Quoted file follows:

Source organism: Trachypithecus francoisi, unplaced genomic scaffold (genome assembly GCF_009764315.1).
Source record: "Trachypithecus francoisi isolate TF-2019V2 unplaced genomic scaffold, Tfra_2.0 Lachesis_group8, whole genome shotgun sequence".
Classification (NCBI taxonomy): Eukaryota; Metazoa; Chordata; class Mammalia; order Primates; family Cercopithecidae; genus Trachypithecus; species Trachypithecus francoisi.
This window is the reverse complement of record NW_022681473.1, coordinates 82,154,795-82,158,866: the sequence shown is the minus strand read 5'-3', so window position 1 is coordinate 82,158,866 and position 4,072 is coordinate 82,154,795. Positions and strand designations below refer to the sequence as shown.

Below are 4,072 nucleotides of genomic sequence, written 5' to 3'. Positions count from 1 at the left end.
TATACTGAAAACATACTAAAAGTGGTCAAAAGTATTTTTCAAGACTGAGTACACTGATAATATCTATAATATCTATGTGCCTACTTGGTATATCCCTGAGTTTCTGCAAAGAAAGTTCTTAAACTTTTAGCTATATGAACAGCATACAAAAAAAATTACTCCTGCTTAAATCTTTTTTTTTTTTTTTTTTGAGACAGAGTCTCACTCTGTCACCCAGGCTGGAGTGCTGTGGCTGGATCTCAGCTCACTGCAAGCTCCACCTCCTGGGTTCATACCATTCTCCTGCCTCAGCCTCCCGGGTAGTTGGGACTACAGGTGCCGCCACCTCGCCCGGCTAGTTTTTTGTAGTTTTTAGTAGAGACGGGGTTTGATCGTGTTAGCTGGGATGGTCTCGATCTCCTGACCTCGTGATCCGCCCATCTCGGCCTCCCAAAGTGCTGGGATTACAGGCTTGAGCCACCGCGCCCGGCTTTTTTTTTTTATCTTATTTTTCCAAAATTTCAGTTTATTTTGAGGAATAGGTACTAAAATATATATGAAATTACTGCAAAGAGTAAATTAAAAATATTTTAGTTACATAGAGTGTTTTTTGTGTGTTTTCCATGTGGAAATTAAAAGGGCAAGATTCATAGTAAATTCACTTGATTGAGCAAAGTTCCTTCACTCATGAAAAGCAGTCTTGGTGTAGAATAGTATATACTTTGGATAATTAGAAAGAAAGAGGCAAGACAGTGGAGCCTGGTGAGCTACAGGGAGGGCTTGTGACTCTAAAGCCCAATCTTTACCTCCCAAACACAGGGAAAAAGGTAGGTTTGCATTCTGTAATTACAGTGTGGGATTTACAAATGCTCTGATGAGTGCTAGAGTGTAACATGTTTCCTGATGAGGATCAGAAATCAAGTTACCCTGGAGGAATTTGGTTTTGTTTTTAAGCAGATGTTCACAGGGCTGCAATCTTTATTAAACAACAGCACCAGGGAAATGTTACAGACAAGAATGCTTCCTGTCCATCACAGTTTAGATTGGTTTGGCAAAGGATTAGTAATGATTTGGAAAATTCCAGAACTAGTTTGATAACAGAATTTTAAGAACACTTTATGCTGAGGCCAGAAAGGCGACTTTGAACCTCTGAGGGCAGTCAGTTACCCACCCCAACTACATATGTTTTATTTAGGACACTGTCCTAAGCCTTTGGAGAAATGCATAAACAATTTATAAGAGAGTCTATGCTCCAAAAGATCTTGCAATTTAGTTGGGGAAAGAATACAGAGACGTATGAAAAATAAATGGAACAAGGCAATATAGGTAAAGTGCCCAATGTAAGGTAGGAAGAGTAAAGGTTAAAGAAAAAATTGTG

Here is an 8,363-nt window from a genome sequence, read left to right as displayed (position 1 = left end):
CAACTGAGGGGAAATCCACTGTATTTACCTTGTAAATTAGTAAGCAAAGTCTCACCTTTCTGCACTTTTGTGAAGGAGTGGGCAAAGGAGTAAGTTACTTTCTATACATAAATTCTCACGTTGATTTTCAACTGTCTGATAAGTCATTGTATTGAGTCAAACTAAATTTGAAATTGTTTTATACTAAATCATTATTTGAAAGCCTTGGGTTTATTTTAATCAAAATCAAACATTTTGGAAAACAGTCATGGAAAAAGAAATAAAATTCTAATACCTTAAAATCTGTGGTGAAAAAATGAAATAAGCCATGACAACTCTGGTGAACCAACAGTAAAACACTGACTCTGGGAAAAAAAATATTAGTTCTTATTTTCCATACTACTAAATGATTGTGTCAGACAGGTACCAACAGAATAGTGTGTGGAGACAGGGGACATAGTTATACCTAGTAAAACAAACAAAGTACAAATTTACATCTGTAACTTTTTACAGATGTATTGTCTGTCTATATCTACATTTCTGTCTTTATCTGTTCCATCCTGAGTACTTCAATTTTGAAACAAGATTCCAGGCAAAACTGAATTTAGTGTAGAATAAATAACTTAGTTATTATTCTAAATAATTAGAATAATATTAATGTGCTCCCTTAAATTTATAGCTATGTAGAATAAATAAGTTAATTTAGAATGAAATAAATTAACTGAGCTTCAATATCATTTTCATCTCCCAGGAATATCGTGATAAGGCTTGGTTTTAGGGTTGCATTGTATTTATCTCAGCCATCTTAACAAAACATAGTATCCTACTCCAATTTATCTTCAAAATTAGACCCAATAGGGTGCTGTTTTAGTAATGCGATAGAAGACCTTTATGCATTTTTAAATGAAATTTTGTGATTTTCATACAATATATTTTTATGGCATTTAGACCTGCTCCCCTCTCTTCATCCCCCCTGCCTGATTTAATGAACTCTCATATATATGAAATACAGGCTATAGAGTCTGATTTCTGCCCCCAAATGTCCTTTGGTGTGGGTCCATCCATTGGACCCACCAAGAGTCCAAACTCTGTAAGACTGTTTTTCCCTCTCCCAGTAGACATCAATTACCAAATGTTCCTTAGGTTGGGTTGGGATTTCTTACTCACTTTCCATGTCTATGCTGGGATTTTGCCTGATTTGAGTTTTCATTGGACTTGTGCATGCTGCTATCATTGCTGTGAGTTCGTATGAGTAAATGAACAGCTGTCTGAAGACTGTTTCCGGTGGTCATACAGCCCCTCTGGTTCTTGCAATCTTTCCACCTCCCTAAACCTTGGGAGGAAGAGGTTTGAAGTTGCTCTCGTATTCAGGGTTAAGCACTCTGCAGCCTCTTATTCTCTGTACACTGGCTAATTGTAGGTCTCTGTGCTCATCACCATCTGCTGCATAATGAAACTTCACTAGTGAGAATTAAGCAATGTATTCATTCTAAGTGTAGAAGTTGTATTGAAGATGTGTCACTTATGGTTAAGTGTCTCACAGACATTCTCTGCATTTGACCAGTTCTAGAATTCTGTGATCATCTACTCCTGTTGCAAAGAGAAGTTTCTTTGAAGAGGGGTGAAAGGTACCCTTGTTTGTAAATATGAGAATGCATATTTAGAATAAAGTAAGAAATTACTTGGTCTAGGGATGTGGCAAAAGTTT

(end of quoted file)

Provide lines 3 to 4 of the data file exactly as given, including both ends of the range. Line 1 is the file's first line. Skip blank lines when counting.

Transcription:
Classification (NCBI taxonomy): Eukaryota; Metazoa; Chordata; class Mammalia; order Primates; family Cercopithecidae; genus Trachypithecus; species Trachypithecus francoisi.
This window is the reverse complement of record NW_022681473.1, coordinates 82,154,795-82,158,866: the sequence shown is the minus strand read 5'-3', so window position 1 is coordinate 82,158,866 and position 4,072 is coordinate 82,154,795. Positions and strand designations below refer to the sequence as shown.